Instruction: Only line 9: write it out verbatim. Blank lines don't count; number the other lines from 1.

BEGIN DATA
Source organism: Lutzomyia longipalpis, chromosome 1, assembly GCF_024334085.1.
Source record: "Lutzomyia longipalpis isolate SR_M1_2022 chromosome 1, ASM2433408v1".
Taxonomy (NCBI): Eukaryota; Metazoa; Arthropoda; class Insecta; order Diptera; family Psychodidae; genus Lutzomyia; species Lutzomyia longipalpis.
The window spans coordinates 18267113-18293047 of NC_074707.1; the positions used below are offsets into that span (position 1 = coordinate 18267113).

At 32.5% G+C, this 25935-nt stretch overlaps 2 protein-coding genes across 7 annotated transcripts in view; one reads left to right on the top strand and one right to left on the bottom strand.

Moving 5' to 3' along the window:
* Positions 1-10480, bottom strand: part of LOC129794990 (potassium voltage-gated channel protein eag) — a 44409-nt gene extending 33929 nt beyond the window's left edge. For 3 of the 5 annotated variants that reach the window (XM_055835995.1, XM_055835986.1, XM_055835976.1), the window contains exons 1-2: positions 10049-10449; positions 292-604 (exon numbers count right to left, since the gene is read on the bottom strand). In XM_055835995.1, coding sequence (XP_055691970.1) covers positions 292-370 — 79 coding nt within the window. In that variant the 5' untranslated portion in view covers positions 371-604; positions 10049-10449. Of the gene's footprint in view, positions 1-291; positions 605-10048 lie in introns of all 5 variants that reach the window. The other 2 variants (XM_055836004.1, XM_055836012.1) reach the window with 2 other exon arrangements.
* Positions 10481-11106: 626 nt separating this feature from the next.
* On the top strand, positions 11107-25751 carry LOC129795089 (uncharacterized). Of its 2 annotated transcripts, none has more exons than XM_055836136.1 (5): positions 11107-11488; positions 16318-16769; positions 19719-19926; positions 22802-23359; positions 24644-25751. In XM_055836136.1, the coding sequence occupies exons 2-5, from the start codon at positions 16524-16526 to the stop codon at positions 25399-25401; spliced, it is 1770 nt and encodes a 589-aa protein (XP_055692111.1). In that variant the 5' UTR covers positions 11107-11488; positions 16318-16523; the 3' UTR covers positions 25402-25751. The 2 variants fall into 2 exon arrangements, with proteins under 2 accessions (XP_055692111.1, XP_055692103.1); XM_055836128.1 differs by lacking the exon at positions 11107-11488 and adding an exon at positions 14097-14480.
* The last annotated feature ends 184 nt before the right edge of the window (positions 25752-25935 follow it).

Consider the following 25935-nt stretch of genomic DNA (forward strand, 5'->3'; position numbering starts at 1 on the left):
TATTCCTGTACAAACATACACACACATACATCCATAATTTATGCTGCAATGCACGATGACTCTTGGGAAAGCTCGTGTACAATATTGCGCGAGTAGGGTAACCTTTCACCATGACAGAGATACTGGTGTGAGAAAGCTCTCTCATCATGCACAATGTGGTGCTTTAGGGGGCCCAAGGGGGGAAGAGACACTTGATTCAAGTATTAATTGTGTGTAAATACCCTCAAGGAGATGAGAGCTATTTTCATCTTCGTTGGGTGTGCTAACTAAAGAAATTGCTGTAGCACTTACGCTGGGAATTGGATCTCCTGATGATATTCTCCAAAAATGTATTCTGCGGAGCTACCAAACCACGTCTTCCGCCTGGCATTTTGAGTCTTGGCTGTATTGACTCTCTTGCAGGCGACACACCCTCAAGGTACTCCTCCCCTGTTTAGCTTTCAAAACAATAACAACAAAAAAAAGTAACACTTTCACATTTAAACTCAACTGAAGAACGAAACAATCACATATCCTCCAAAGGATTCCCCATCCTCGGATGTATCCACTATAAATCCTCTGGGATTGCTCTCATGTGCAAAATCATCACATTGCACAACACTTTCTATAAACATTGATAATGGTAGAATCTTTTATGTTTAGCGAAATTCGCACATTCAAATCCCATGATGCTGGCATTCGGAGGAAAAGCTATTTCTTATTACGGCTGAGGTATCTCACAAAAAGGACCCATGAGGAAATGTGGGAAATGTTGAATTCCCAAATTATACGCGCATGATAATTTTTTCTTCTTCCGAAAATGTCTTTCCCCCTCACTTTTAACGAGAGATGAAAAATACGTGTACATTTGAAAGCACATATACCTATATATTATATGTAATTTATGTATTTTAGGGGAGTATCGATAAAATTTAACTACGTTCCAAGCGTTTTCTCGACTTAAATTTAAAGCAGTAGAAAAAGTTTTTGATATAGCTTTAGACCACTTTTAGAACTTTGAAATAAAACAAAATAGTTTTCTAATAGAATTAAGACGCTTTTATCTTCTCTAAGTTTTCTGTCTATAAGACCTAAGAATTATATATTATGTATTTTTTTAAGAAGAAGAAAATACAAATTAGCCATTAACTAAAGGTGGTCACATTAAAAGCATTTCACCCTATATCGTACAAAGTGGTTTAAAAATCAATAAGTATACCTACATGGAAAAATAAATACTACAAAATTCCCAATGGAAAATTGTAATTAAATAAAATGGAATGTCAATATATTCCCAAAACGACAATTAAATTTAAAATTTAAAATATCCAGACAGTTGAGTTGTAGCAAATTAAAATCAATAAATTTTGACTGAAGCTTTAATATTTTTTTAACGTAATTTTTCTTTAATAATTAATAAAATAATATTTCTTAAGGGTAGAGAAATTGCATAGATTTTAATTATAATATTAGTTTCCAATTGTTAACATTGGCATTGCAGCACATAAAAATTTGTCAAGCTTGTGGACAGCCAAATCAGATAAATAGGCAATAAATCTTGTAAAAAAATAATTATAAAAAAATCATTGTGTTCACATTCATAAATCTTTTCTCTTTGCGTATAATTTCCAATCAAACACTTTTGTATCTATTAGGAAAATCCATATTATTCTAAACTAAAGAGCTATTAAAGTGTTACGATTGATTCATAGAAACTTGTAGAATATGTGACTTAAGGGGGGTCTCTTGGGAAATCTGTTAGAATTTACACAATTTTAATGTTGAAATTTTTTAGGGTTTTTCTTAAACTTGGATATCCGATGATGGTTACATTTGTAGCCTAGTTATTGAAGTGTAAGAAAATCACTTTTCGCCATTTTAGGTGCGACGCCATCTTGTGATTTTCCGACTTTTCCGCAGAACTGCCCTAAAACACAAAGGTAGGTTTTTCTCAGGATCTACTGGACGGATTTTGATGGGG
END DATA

* On the top strand, positions 11107-25751 carry LOC129795089 (uncharacterized). Of its 2 annotated transcripts, none has more exons than XM_055836136.1 (5): positions 11107-11488; positions 16318-16769; positions 19719-19926; positions 22802-23359; positions 24644-25751. In XM_055836136.1, the coding sequence occupies exons 2-5, from the start codon at positions 16524-16526 to the stop codon at positions 25399-25401; spliced, it is 1770 nt and encodes a 589-aa protein (XP_055692111.1). In that variant the 5' UTR covers positions 11107-11488; positions 16318-16523; the 3' UTR covers positions 25402-25751. The 2 variants fall into 2 exon arrangements, with proteins under 2 accessions (XP_055692111.1, XP_055692103.1); XM_055836128.1 differs by lacking the exon at positions 11107-11488 and adding an exon at positions 14097-14480.